4. Kienzle Markant Pocketwatch Service One of my Mum's friends dropped off a pocket watch for me to service. It was her father's watch, and she used it all through her nursing career: so it held quite some sentimental value to her. She told my Mum that it did run; but only for a few minutes and then stopped, unless the crown was moved. It's a German made Kienzie Markant. I popped the back off and the movement and saw that it was VERY dry, but in good condition. First thing I notice was the stamping .... Zero (0) Jewels - Unadjusted. So this thing is no RR Standard Hamilton; but none the less a nice little project, and one that will make my Mum's friend happy :) The front was also removable via a case blade, and since the Main Plate was riveted to the case is required to be removed in order to service this movement. With the hands removed, the dial was next. It is secured by two screws on the face. Motion Work is a very basic setup. So I removed the Cannon Pinion and moved to the back of the movement. While inspecting this movement carefully, as this is my first attempt at a pocket watch, I noticed a few things that I'd never seen before... Firstly, the timing adjustment is done by a sort of jack screw arrangement. (Note: The two large screws for securing the Balance, and a smaller "Jacking Screw" to adjust the timing.) Secondly, the Fork arrangement was also something new to me. Posts instead of Pallets to engage the escapement. Here's another view the Fork removed. So I removed the tension from the Mainspring, and removed the Balance and Fork. I was a little nervous removing the Bridge, as it's a 3/4 Bridge and I couldn't see the layout of this movement, and since this is a very new style of movement to me I wanted to take reference photos. Well my nervousness was justified, and EVERYTHING lifted out with the Bridge!! ACk!! :startle: Again, something new to me was the layout of the Keyless Work. It's a rather clever rocking pinion system. Rock one way and the Mainspring is wound, rock the other and you engage the Motion Work. Thankfully the Click Screw was marked as a left-hand thread ... Note the extra stripes either side of the Driver Slot. Movement is fully stripped and ready for a bath :) Here's that nasty 3/4 Bridge that stopped me taking reference photos of the Gear Train Layout. Once all the parts were clean, it's time to get this thing back together .... Gulp! :lolu: My Heavenly Father has gifted me with skill and cunning when working with watches, and I thank and praise him for it!! To assemble the Gear Train, I placed them upside down on the 3/4 Bridge, and then lowered the Main Plate on top of them. This made the alignment of the train and pivots a breeze. I then flipped it back over, and with a few gentle wiggles and very slight pressure on the Bridge, everything was in place. I replaced the Second Wheel, and the Spring Keeper. Refitted the Motion Work and Cannon Pinion. Then the Fork and Balance. Adjusted, fitted the Dial and Hands, and Re-Cased. The Kienzie Markant is now running smoothly and continuously. It was great fun to work on, and I hope you enjoyed the walkthrough. PS. when held to the ear, the ticking sounds like an old grandfather clock :P Gotta love dem pocket watches!! Click here to view the article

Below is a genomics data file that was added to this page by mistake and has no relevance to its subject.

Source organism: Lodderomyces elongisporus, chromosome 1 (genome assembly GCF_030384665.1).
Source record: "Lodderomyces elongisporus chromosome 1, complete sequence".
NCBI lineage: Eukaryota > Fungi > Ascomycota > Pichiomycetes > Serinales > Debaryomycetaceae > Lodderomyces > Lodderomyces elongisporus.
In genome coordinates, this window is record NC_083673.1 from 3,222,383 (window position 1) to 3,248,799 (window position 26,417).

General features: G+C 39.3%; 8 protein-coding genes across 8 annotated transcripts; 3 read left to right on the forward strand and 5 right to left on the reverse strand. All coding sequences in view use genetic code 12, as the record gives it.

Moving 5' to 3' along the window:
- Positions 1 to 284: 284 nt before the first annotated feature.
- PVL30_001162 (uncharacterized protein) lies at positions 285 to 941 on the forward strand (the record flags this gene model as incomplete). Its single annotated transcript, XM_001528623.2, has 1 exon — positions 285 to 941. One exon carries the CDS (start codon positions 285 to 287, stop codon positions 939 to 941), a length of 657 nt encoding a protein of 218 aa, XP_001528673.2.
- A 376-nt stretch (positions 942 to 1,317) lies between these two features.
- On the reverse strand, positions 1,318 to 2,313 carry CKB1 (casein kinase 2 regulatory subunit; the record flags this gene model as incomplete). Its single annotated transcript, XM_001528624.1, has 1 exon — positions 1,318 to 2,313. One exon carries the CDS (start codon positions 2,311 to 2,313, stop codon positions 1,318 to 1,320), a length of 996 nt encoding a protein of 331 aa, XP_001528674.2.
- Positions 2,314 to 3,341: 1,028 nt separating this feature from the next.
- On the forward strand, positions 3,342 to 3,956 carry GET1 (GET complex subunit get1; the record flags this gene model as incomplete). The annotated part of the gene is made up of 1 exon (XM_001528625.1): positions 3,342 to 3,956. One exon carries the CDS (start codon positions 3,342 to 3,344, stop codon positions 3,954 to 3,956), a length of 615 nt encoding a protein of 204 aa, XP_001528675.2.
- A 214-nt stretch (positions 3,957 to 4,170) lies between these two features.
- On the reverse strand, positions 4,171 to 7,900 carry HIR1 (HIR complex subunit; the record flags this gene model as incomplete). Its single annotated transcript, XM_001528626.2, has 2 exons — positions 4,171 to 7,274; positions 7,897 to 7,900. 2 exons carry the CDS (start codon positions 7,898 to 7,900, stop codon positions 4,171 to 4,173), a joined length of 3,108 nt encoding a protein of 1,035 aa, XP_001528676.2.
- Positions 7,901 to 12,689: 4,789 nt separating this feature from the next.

5. I have just bought this on eBay (http://www.ebay.com/itm/Antique-1917-Elgin-Pocket-Watch-Beautiful-Octagon-12S-Case-Not-Running-/331529042187?pt=LH_DefaultDomain_0&hash=item4d30abb90b&nma=true&si=steVwbb4TuJ0zQh2WWiGY4LpEJ4%253D&orig_cvip=true&rt=nc&_trksid=p2047675.l2557) as a project for myself. I have never tried to disassemble a watch before, because the interest to watches is a new hobby. About this PW I bought, the mainspring is working because i managed to release it, and re-wind it. The hairspring is also working (i think), because I tried to move the balance-wheel and it is doing 3-4 movements until it stops. Also the crystal is bad I think, and needs to be replaced. So; is this a project that is manageable by a newbie? What equipment do I need? Is i.e. this good enough as a starter-kit? http://www.amazon.com/Premium-Watch-Repair-Reusable-Aluminum/dp/B00CZDBXU6/ref=sr_1_12?ie=UTF8&qid=1430563002&sr=8-12&keywords=watch+repair+kit When it comes to lubricating, I saw another posting about that, but when it comes to cleaning the mechanics - what is the recommendation? What else do I need to think early about, to have ready? Where do I find crystals for this watch? -Tore
  6. I seem to have developed an affinity for pocket watches and I found this video by Fran Blanche, she has some really interesting electronics tear downs and articles, if you're into that sort of thing, and now I find she's into pocket watches. I think its the embellishment on the insides of the pocket watch that catch my eye. Nothing in depth, beginners level, which is probably why I like it. https://www.youtube.com/watch?v=qMQdXAZm044#t=556